6. Two Metropolitan Police Chief-Inspectors, Commissars Henry Vivas and Lázaro Forero, as well as Commissar Iván Simonovis, who at the time was Secretary for Citizens Security, have been under arrest for months, charged as accomplices to the crimes of murder and battering. The Judge who issued the arrest and detention orders against Commissar Simonovis is Maikel Moreno, Control Judge N° 34. Even though he had been the defense attorney for Richard Peñalver, one of the Puente-Llaguno gunmen, he did not deem it necessary to withdraw from the case. (See the press briefing on the case of the three Commissars).
Simonovis' rights were further trampled upon when he was apprehended and jailed without a judicial order.


7. Even the political rights of the ex-commissioners Forero and Simonovis are at risk. Their names have been proposed as opposition candidates for the 2005 elections of the National Assembly in order to guarantee their freedon thanks to the parliamentary immunity. Nicol ás Maduro, president of the actual National Assembly said that in the case they are elected, their immunity would be waived by the resulting pro-government mayority as predicted by him.


8. A clear indication of the deteriorated situation of human rights in Venezuela is provided by the case of soldiers who are subjected to disciplinary regulations that include even detention in punishment cells, in violation of the most basic human rights. Some of these soldiers have lost their lives in fires which happened to ignite their cells yet to date no one has been indicted for any such incident. The cases of soldiers burned to death while detained in such ignominious punishment cells, are the following:

  • Ángel Ciro Pedreáñez died on May 4, 2004. Another soldier, Orlando Bustamante, died after 35 days in intensive care for the severe burns he suffered while detained in a punishment cell in Fort Mara.
  • Soldier José Fébres-Narváez, of the Army's Special Forces Light Brigade, stationed in Monagas State, deceased on January 30, 2001, as a consequence of having been drenched in thinner and ignited, together with three other soldiers, while in detention in a disciplinary cell, by Army Lieutenant Alessandro Sicat-Torres;
  • Corporal Rommer José Luján-Martínez (aged 20) and Raúl Royett-Gutiérrez, (aged 19), members of the Reserve Battalion stationed at the Gran Mariscal de Ayacucho Barracks in Cumaná.


9. The National Military Detention Center of Ramo Verde houses a number of members of the Armed Forces, detained and indicted for the crime of military rebellion without having been formally charged and without the benefit of a grounds of claim trial to which they have a right by law in consideration of their senior officers status. Even though many of those senior officers have retired from the Armed Forces, their cases have not been transferred to civilian courts of justice. Among these are the following: General (Ret.) Ovidio Poggioli, General (Ret.) Francisco Usón, Col. Jesús Farías-Rodríguez, Col. Jesús Castro-Yeyes, Col. Carlos Guerra, Lt. Col. Humberto Quintero, Lt. Col. Francisco Martínez, Capt. Javier Nieto, Capt. Rafael Faría Villasmil, Capt. Javier Quintero, Capt. Otto Guevaguer, Lt. Darwin Valera, Merchant Marine Capt. Luís Salazar, General Felipe Rodríguez, alias El Cuervo.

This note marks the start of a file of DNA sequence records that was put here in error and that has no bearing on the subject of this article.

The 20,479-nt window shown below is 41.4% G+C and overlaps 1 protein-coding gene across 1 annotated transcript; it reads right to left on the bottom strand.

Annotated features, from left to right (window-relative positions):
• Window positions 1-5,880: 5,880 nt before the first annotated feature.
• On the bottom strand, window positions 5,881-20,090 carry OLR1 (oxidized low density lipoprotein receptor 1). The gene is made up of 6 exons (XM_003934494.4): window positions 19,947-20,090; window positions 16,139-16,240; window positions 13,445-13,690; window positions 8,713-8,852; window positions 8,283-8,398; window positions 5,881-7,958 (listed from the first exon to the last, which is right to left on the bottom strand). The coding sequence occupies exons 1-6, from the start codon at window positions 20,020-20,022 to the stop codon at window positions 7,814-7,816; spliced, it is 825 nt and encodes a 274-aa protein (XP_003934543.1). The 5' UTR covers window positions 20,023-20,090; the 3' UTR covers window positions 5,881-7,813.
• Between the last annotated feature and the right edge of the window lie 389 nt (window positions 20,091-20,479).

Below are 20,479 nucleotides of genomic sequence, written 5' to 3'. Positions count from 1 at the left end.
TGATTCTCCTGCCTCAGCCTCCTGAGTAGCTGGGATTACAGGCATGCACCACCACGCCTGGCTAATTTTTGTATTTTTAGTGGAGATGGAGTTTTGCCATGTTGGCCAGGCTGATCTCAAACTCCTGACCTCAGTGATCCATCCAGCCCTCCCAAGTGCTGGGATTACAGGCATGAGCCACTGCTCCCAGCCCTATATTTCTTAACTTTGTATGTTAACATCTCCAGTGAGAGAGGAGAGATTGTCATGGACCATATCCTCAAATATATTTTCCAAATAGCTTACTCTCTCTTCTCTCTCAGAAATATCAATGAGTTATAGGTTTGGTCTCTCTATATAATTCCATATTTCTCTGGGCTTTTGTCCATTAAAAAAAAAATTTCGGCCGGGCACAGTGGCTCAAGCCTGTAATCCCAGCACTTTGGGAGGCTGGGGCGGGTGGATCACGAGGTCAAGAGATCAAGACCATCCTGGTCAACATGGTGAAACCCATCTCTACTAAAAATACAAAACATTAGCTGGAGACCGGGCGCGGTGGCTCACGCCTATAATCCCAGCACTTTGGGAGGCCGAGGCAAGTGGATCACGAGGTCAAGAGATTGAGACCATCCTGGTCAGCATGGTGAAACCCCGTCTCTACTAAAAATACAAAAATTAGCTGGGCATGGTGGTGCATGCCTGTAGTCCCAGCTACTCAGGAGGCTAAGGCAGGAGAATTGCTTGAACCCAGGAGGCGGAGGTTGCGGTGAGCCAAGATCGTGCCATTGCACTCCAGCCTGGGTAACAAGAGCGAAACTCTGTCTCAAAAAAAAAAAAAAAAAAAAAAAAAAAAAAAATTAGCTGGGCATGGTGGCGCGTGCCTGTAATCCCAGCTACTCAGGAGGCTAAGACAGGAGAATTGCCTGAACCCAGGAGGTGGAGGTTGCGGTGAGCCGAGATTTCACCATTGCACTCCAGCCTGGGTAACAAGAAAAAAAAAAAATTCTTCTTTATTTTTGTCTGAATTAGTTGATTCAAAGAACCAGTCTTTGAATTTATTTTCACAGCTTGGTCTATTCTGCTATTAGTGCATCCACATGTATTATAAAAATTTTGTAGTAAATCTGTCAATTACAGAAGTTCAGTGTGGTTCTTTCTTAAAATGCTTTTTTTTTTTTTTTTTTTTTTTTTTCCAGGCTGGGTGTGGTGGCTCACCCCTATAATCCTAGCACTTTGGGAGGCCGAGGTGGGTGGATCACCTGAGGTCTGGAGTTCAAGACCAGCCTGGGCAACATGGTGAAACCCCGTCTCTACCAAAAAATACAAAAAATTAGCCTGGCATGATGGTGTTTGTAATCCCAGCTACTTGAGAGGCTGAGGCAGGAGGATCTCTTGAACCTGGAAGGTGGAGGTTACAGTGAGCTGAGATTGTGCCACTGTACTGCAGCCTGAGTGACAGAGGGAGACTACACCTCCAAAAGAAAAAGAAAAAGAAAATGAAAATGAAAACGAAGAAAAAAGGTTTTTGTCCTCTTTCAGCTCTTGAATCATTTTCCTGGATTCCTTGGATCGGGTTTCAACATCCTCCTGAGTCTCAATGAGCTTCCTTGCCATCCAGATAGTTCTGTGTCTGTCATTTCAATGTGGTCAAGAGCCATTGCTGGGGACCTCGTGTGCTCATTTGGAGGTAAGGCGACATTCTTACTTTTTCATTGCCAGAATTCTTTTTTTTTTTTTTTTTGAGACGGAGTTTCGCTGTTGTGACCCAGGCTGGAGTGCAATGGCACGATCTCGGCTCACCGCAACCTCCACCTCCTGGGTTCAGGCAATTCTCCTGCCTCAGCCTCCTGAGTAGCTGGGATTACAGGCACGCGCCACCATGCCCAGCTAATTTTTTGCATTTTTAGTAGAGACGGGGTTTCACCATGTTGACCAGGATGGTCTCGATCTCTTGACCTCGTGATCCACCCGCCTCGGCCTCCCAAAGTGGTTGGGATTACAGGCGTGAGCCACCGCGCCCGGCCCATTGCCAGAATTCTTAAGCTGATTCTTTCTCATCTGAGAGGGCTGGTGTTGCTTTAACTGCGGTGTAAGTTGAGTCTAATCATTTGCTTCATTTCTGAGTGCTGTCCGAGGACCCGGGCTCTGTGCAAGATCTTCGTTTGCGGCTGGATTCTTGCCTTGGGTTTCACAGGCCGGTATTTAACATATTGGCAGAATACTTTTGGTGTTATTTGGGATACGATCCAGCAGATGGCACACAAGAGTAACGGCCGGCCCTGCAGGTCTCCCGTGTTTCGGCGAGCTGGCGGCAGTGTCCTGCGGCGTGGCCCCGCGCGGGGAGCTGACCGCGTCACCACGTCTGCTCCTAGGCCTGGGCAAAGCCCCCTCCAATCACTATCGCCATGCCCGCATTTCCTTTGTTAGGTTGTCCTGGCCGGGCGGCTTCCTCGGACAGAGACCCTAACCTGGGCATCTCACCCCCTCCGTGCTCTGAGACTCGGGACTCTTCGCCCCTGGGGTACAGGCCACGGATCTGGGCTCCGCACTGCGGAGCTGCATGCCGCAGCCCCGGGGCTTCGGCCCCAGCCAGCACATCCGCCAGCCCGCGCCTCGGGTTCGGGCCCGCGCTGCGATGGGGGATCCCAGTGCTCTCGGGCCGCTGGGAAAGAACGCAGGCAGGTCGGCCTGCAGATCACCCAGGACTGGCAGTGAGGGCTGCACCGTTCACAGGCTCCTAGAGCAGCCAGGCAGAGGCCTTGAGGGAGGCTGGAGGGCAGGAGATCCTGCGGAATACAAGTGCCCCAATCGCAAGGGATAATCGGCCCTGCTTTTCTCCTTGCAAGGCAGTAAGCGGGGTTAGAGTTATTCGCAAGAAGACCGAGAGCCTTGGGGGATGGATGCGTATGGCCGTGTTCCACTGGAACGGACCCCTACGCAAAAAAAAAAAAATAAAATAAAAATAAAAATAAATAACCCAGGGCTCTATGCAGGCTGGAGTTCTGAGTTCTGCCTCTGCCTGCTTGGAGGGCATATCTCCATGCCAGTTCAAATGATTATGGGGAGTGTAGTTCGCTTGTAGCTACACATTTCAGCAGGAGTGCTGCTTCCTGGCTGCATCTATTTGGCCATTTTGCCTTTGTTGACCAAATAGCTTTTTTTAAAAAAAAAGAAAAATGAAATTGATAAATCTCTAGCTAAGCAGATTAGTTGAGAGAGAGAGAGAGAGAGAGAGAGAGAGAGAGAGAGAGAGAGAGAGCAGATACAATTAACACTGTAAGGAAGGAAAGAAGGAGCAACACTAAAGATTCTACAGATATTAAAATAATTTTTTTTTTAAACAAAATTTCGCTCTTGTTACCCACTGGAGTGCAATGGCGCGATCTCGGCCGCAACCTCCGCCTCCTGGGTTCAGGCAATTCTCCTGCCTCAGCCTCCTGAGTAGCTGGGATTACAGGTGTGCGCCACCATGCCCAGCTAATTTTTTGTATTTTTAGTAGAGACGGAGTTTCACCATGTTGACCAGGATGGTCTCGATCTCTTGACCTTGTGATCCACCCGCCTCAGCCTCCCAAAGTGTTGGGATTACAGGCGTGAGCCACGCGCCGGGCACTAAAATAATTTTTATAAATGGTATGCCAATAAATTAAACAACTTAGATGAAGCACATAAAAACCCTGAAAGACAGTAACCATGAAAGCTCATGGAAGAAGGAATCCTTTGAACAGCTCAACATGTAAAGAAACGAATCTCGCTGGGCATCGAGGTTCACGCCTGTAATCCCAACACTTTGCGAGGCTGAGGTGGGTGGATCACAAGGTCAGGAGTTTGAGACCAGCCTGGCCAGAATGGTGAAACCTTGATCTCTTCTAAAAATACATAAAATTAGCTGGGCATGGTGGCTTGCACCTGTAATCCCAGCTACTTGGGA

10. Of all the above-mentioned officers, the only one who has been sentenced is Army Gen. (Ret.) Francisco Usón, condemned by a Military Court of Justice to five years and six months imprisonment for expressing an opinion about what would be the probable impact of a flamethrower weapon fired at the interior of a detention cell. In the opinion of Alberto Arteaga-Sánchez, a noted specialist in criminal law, Gen. Usón should not have been tried by a military court since at the time the events took place he was already a retired officer.


11. In May 2004, the Government revealed an alleged attempt to attack Miraflores Palace by a paramilitary group, composed in its majority of Colombian citizens. The members of such group were arrested in a farm located at the outskirts of Caracas . Those involved in the case, known as that of the 'Paramilitaries', have yet to be tried after more than a year in detention. Six Venezuelan officers are also being tried in relation to this case, among them the: Gen. (Ret.) Ovidio Poggioli - arrested without charges and brought to trial before a military court, notwithstanding his civilian condition - Colonels Jesús Farías- Rodríguez, Jesús Castro-Yelles, and Captains Javier Quintero-González, Rafael Farías-Villasmil, and Javier Nieto, who have finally been charged and for whom, in some cases, a penalty of over twenty-years imprisonment has been requested.


12. On April 21, 2005 , Colonel Darío Faría-Rodríguez, brother of Jesús Faría-Rodríguez, indicted in the Paramilitaries Case, was arrested in the neighborhood of Tiuna Fort. Colonel Darío Farías was charged with possession of a FAL rifle, hidden in his car's fender. Soon after his arrest, members of his family denounced he was being subjected to torture. Neither Darío Farías' lawyers nor his family were able to establish contact with him for several days and he remained out of bounds until a commission from the Office of the Peoples' Advocate was finally able to visit him of May 4, 2005.